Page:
Here’s what I mean by telling a story.
This came across my computer this morning, and to tell you the truth, I’d read it before. It had made an impression on me the first time I read it, back in December when Jon Morrow wrote it for Copyblogger, which I subscribe to. (If you don’t, you should.)
Now Jon is marketing his own blogging course, and he referenced this article about how to stand out on your blog. How to become known as an individual, even if you’re known only as a writer by virtue of the famous blog you happen to write for, as in Copyblogger. Kind of like saying, “Hi, I’m Susie Smith, and I’m from the New York Times.” Your credibility isn’t because your name is Susie Smith, but because you’re from the New York Times.
Jon linked to this post that he wrote back in December 2009, and when I opened it, I immediately recalled reading it, and I felt connected to him. I felt connected because he writes it from a mother’s perspective:
The doctor cleared his throat. “I’m sorry, but I have bad news.”
He paused, looking down at the floor. He looked back up at her. He started to say something and then stopped, looking back down at the floor.
That’s when Pat began to cry.
She’d argued with herself about even coming to the doctor’s office. Her baby was a year old, and he hadn’t started crawling yet. He tried, yes, dragging his legs behind him as he struggled to make it just a few feet on the floor, but it didn’t look right. Everyone told her that she was worrying over nothing, and maybe she was, but she told herself that she would take him to the doctor, just to be safe . . .
“Your son has a neuromuscular disorder called Spinal Muscular Atrophy,” the doctor said. “It’s a form of muscular dystrophy that primarily affects children.”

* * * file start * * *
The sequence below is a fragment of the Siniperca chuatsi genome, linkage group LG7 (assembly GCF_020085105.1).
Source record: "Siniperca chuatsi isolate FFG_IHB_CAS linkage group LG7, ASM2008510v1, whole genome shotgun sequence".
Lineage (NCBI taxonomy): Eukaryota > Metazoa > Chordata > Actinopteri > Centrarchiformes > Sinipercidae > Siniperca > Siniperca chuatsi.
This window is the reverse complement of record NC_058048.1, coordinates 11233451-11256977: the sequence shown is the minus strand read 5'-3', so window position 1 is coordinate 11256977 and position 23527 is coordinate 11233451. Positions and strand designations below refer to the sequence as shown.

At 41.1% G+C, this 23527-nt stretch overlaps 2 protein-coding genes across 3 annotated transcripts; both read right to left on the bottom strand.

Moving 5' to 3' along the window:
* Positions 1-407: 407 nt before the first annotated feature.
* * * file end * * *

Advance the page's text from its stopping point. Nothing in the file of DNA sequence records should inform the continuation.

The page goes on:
I also felt the connection because I’m a writer, struggling to express my thoughts in an authentic way that moves people:
Not to imply that I’m unique, because I’m not. Yes, I’ve had to overcome a lot of adversity, but so does every creative person who wants their ideas to see the light of day.
If you want to succeed, you can’t wait for the world to give you attention the way a cripple waits for food stamps to arrive in the mail. You have to be a warrior. You have to attack with the madness of a mother whose child is surrounded by an army of predators.
Because, let’s face it, your ideas are your children. Their future is as tender and delicate as that of any newborn.
You can’t just write them down and expect them to succeed. Writing isn’t about putting words on the page, any more than being a parent is about the act of conception. It’s about breathing life into something and then working to make sure that life becomes something beautiful.
That means spending ten hours on a post, instead of 30 minutes.
That means writing a guest post every week, instead of one every few months.
That means asking for links without any shame or reservation, not because you lack humility, but because you know down to the depths of your soul that what you’ve done is good.
You have to realize that your blog is more than just a collection of ones and zeros floating through cyberspace. It’s more than the words on the page. Your blog is a launchpad for your ideas, and you are the rocket fuel that lifts them off the ground.
So burn it up, baby.
Your ideas are counting on you.
There have been 298 comments on that one blog post — to date. The latest comment was today (I made it, but I wasn’t the only one who made one recently). Great writing lives on, and it gets found.
See? This is the power of story. This is how you take a real story and make connections that matter. Connections that result in business. Why? Because people do business with people they feel connected to.
You may not have a story this dramatic. But you do have stories. They aren’t always obvious, but if you’ve lived for more than 15 minutes, you have them. Find them. Tell them. Be real.
Photo: A Mother’s Kiss from Edwin DalorzoGet Yourself a Story Like This by Gail Kent